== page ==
Perhaps the most compelling, and least discussed, aspect of EV cars is that it is a highly “intelligent” car that could be incorporated into the emerging smart grid.  Via networked charging ports and in-car telemetry, EVs can respond to signals from home automation and grid systems alike.   For example, EVs can act as auxiliary power for increasingly frequent storm season blackouts and participate in demand response, bringing in monthly checks for the power it provides the grid.   No other smart grid consumer product has the same raw capacity to provide environmental value in this way.

If you are more interested in going green, then a purchase of a Volt serves as a appreciative atta-boy to General Motors. The company finally came through with a groundbreaking, solidly engineered automobile for consumers who want to do right by the Earth and still have some fun.   GM took the plunge and delivered.  As we discuss above, if you lease the Volt,  it is a more attractive economic proposition.   But either way, you won’t find many better cars on the market in the near future, with the possible exception of the Toyota Fuel Cell car rumored to be available for sale in California by 2015.   In 2014,  we had four friends purchase Volts.   Each of them figured out what features they needed and colors they wanted and then scoped out the local dealer ads on the Internet.    They visited at least two dealers in the area and then chose — one purchased a car for as low as $25,000, after taxes, fees and various tax credits and state rebates.    Another one reports getting one for $26,000, out of pocket after all of the credits and rebates.   These prices are competitive, if not lower, than the Prius!   And the Volt is a FAR better car.   We’ve had the best luck finding a combination of competitive pricing and high quality service at Jimmie Johnson Chevrolet in Kearny Mesa  (7978 Balboa Ave).   So if you live in San Diego, that would be a good starting point for you.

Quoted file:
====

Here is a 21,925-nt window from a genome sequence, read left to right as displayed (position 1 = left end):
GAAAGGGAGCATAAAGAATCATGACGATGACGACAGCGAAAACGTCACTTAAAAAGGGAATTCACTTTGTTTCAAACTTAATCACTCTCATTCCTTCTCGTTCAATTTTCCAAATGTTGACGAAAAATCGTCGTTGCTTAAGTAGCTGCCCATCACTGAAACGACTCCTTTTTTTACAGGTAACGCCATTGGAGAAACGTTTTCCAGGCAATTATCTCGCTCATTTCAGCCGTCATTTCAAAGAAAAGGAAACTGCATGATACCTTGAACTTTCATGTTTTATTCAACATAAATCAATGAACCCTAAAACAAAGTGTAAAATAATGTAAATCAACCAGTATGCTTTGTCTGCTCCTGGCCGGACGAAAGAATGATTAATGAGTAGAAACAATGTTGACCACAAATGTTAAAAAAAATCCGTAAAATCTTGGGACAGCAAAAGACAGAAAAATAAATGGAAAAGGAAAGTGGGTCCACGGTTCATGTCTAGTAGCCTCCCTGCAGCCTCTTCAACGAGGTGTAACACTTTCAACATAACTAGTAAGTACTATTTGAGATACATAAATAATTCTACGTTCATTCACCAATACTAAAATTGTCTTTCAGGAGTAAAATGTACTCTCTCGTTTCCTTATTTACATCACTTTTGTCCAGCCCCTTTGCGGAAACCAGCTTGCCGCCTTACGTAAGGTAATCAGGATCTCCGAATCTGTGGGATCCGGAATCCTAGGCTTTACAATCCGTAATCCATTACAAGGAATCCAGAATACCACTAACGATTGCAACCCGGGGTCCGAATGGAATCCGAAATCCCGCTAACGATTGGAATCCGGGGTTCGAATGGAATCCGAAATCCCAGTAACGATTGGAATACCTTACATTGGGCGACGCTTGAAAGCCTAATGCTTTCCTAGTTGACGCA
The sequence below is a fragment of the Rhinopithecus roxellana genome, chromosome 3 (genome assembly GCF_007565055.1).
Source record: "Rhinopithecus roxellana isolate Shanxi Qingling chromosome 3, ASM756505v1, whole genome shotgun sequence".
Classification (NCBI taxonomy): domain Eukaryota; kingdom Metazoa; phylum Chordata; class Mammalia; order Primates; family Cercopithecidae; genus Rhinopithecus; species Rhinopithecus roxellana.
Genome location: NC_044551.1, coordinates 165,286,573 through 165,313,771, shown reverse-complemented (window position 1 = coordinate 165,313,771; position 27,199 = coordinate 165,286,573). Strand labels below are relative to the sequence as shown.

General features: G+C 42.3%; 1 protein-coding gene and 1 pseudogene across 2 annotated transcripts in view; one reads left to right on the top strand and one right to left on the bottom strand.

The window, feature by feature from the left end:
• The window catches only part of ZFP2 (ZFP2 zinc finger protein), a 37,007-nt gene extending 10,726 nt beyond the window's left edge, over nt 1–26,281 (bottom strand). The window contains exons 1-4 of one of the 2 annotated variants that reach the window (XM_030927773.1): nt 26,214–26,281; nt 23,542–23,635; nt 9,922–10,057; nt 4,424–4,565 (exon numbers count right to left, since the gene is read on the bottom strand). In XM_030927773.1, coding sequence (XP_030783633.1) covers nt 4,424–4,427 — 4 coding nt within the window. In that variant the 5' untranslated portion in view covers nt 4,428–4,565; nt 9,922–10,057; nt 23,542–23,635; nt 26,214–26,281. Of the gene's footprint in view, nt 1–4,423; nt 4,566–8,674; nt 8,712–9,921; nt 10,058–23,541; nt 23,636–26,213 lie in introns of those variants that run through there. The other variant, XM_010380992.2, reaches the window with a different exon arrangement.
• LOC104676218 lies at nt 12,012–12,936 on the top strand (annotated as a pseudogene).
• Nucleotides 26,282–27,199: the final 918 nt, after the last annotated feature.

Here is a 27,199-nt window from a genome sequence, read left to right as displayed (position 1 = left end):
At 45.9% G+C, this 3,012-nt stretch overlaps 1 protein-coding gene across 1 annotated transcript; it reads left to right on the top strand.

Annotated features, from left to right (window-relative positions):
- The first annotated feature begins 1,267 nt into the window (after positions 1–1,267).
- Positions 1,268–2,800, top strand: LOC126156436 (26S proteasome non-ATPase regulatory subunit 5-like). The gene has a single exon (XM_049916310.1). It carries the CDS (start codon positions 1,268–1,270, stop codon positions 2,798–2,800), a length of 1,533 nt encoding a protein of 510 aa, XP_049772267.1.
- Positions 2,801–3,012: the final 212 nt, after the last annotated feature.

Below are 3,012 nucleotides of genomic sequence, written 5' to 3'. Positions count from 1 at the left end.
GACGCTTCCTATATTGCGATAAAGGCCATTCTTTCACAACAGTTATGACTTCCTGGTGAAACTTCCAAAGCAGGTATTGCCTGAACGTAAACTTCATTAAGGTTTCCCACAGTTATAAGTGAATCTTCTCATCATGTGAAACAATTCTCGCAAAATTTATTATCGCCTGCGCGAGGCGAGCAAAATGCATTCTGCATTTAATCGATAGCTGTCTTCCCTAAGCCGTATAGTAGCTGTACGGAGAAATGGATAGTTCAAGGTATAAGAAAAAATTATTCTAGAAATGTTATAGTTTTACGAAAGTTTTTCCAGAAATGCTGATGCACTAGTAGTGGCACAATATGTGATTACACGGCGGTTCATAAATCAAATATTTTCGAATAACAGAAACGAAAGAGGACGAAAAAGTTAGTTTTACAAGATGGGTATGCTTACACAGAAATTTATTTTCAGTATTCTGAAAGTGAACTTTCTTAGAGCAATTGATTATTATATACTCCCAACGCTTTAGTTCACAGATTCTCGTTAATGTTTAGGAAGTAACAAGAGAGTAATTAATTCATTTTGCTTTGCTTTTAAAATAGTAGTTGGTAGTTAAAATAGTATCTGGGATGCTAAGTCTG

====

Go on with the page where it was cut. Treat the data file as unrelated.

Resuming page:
4 thoughts on “Chevrolet Volt Redesign: comparing 2016 Volt to earlier models”

  1. Woah! I’m really digging the template/theme of this website as well as the information about the Volt. It’s simple, yet effective. A lot of times it’s very difficult to get that “perfect balance” between superb usability and visual appeal. I’ll continue to check back about consumer issues. Appreciate the info.

  2. Thanks for sharing your thoughts about upcoming 2016 model. A lot of food for thought here. I’m leaning towards going with the 2015.

  3. I have not read anything about how long it takes to recharge an EV.  How long do the batteries last and what does it cost to replace them?  Can the car go a long way through the use of repeated gasoline fillups?

    • Hi Michael – All good questions.  The Volt takes about 3-4 hours on a high-voltage charger.   The batteries are warranteed for 8 years or 100,000 miles, but we’ve found that the batteries last far longer.   Our 2001 Prius had almost undegraded battery life some 8 years after we purchased it.   And the Volt, uniquely, is not exclusively an electric car, so there is no range anxiety.  It’s gasoline generator allows one to drive 350+ miles on a tankful of gasoline.   So there is no scenario where your battery runs out.  It is one of the more compelling propositions of the Volt  (compared to pure EVs)